The Trojans had a chance to prove their skill in March 1938 when the University of Minnesota, the Big Ten champions, arrived in Los Angeles for two games against USC. The Gophers were soundly beaten both nights. (Reportedly, Minnesota had refused to play Loyola on this trip because of bad feelings over Lieb's Iron Range raiding.) The next season, USC took a trip to Minneapolis and again beat the Gophers twice.
When the end came, it came quietly. Loyola fired Lieb in the fall of 1938 after his second straight losing football season. With him went the Minnesota scouting connections that, with Polich and other top players about to graduate, were needed more than ever. But nobody realized it at the time. Things were simply going too well.
That winter the rivalry moved to Westwood's Tropical Ice Gardens, an outdoor rink built to accommodate the ice shows recently popularized by Sonja Henie. There, on March 25, 1939, USC and Loyola, then in a first-place PCL tie, set an attendance record for a college hockey game in California. More than 8,000 fans saw the teams play to a scoreless tie. It was the final game of the regular season, serving to whet the fans' appetite for a playoff rematch. It never came about, though.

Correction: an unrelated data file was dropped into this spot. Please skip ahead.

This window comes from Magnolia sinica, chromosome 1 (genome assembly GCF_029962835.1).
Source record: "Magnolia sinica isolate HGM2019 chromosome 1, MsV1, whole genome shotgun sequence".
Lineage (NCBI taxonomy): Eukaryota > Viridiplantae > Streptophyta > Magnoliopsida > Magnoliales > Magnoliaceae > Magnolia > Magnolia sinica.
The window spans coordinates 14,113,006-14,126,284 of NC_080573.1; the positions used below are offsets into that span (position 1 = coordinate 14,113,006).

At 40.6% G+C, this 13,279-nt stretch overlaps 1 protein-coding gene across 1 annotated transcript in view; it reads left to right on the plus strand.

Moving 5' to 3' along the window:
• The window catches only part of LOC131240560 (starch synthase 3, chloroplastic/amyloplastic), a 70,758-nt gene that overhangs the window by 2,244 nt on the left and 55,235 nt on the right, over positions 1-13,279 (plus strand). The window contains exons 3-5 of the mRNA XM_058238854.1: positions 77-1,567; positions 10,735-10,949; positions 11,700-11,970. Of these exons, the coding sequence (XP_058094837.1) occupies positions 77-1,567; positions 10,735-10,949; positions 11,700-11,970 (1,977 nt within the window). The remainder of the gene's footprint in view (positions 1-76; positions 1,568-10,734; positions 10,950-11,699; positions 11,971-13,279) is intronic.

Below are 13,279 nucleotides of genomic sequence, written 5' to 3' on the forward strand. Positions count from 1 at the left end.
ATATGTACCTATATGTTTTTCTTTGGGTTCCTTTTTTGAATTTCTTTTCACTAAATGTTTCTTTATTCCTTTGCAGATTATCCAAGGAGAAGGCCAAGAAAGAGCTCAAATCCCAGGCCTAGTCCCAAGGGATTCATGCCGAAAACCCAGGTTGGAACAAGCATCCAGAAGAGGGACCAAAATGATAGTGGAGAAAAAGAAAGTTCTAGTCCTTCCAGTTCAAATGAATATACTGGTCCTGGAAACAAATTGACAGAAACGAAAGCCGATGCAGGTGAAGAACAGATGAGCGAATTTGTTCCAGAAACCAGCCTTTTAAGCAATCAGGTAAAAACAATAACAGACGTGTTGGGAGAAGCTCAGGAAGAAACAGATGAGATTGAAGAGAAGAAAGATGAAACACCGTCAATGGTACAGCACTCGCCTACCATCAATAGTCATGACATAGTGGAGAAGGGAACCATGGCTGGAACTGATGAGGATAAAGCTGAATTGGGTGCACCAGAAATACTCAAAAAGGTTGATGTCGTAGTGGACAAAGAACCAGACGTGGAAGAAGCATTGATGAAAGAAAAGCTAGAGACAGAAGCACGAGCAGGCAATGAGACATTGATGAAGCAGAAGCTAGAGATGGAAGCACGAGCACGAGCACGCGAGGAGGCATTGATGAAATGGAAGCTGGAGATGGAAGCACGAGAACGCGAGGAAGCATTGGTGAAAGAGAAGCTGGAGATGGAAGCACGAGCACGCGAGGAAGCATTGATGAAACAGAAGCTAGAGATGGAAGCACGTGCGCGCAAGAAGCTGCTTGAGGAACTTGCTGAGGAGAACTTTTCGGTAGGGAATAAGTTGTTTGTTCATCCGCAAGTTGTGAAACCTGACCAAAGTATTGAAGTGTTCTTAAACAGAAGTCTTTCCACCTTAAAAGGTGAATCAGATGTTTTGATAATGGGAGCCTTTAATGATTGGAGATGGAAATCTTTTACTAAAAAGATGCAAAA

The following Saturday, Loyola and the Hollywood Athletic Club—stocked mainly with ex-Trojans—met at the Gardens in the first round of the playoffs. This game, too, was 0-0 after one overtime, but, as a playoff game, it had to continue until a winner emerged. Unfortunately, it was a chippy game made worse by a steadily falling rain, and the fight that came early in the second overtime was almost inevitable. It started when Polich decked his shadow, a Hollywood player named Sid Lovitt, and escalated into a free-for-all joined by about 60 drenched spectators. Eventually the ice was cleared and penalties meted out; Loyola got the worst of it. Feeling wronged, the Loyola players walked out in protest, and "the craziest game of a crazy season," as the L.A. Times called it, was forfeited to Hollywood.